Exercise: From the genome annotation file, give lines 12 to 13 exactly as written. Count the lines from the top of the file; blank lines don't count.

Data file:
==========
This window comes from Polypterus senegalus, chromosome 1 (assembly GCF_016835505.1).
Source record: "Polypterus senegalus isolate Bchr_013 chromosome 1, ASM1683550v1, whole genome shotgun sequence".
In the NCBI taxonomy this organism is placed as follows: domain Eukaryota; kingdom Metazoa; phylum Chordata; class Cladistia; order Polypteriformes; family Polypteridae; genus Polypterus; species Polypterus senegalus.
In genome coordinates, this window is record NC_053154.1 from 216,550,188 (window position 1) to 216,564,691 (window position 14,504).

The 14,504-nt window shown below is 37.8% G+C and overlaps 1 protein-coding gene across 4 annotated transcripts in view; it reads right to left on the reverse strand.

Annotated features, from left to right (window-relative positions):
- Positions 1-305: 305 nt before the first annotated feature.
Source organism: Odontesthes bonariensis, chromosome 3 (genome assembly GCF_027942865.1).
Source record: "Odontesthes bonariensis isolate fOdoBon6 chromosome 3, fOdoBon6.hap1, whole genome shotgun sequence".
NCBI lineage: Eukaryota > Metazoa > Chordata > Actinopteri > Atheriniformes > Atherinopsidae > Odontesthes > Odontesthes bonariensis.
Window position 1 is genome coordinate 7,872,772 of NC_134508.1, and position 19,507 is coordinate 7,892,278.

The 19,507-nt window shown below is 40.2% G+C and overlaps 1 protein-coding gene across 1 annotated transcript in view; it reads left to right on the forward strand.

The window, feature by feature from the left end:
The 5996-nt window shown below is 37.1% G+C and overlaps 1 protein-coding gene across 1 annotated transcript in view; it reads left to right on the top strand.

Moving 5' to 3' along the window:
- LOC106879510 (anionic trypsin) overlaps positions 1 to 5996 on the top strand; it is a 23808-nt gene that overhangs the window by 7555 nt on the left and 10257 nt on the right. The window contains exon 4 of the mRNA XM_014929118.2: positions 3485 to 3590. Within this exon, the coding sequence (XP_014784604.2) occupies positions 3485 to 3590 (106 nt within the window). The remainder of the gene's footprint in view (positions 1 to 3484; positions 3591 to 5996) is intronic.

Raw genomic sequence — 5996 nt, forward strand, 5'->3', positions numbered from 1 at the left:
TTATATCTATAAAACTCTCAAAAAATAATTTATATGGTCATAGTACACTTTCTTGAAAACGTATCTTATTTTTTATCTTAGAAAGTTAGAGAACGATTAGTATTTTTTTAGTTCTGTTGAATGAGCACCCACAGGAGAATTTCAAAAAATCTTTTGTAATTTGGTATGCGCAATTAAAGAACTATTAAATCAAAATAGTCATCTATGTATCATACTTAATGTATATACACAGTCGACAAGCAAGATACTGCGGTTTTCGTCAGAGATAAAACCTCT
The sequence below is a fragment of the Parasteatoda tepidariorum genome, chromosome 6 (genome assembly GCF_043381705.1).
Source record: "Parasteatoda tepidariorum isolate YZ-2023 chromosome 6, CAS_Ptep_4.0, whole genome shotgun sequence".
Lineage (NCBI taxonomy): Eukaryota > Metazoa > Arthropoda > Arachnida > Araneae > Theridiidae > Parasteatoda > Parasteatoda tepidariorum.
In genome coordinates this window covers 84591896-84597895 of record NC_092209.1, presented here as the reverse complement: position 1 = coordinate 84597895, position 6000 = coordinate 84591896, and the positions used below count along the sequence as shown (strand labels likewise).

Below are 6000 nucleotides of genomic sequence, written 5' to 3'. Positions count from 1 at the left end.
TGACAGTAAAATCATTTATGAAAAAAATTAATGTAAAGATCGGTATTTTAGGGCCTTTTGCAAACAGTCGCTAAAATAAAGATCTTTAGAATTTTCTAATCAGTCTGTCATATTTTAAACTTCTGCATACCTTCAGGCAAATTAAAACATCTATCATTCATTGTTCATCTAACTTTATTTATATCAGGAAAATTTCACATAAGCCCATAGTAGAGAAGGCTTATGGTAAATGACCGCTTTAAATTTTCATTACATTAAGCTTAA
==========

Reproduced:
The 19,507-nt window shown below is 40.2% G+C and overlaps 1 protein-coding gene across 1 annotated transcript in view; it reads left to right on the forward strand.

The window, feature by feature from the left end: